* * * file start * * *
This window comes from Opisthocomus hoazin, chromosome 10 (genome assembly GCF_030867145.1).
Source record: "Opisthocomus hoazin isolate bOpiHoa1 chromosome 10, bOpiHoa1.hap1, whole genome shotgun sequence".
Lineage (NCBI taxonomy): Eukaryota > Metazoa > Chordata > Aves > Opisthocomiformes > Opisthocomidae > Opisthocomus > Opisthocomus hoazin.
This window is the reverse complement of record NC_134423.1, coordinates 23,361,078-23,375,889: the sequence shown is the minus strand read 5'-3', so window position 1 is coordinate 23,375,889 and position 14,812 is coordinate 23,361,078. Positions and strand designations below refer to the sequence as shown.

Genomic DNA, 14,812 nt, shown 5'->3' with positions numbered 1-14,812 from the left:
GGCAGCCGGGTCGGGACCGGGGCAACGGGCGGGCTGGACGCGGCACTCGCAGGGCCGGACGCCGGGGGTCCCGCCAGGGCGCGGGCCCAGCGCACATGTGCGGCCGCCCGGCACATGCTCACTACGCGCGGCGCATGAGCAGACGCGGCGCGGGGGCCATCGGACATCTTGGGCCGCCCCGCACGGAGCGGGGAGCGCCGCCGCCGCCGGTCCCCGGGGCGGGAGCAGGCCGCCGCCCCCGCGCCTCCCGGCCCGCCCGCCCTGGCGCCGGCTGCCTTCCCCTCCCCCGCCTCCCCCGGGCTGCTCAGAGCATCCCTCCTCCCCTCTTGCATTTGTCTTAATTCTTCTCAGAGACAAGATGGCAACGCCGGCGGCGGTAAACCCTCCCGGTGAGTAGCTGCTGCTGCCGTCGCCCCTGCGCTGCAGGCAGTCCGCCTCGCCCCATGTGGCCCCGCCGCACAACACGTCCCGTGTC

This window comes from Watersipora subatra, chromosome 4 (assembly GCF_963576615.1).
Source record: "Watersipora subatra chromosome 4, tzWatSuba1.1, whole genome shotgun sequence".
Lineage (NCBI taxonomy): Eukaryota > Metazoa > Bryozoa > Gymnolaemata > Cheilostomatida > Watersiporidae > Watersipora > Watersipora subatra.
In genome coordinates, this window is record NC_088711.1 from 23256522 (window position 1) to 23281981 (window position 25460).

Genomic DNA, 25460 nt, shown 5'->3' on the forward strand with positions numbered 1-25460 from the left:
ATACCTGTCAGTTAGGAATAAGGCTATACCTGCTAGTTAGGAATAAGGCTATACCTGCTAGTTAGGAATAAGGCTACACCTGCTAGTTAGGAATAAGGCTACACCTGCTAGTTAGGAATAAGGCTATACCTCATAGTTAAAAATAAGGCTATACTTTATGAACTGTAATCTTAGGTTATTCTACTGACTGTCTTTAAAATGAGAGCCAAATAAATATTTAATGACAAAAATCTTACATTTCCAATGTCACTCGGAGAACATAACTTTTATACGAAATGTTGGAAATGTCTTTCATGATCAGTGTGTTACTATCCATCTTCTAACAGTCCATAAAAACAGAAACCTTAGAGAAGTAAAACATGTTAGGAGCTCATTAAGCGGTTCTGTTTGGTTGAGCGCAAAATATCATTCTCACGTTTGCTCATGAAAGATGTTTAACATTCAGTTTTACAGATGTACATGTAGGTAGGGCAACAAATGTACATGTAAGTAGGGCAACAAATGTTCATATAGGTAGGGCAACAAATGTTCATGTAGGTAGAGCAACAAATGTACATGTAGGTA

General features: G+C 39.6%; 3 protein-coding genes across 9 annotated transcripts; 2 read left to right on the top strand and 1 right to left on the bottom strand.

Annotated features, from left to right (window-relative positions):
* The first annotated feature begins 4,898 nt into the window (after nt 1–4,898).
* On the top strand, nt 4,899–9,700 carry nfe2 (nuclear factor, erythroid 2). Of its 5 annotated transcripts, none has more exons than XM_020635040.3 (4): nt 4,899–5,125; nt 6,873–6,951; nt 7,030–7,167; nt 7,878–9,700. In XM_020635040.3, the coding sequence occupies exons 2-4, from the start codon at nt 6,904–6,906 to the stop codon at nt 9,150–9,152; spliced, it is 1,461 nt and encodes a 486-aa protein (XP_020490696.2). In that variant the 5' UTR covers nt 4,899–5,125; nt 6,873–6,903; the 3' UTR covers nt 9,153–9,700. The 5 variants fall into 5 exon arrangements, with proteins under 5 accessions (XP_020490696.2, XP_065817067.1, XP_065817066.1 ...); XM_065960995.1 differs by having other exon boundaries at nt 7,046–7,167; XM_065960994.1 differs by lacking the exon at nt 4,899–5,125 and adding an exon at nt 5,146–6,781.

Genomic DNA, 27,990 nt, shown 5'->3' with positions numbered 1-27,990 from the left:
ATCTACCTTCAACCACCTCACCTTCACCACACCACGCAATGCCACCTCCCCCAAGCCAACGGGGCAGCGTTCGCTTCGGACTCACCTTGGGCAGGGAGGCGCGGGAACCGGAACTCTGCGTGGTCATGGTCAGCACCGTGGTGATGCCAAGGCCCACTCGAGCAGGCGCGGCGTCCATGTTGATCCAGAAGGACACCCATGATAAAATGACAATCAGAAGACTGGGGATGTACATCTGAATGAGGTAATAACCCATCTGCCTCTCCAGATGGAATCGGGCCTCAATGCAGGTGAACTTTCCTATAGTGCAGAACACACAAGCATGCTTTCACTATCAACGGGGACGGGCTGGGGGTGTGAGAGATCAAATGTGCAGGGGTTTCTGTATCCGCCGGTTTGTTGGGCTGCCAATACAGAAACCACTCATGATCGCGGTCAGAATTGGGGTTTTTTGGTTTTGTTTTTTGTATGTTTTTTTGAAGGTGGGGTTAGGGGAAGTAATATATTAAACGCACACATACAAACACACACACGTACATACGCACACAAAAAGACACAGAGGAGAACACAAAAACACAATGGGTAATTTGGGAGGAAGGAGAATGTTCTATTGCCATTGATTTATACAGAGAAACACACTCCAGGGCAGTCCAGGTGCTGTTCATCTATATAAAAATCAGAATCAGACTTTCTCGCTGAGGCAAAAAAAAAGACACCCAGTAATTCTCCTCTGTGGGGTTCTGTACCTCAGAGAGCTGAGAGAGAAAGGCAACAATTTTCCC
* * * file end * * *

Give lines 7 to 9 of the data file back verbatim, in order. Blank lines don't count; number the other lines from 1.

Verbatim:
This window comes from Watersipora subatra, chromosome 4 (assembly GCF_963576615.1).
Source record: "Watersipora subatra chromosome 4, tzWatSuba1.1, whole genome shotgun sequence".
Lineage (NCBI taxonomy): Eukaryota > Metazoa > Bryozoa > Gymnolaemata > Cheilostomatida > Watersiporidae > Watersipora > Watersipora subatra.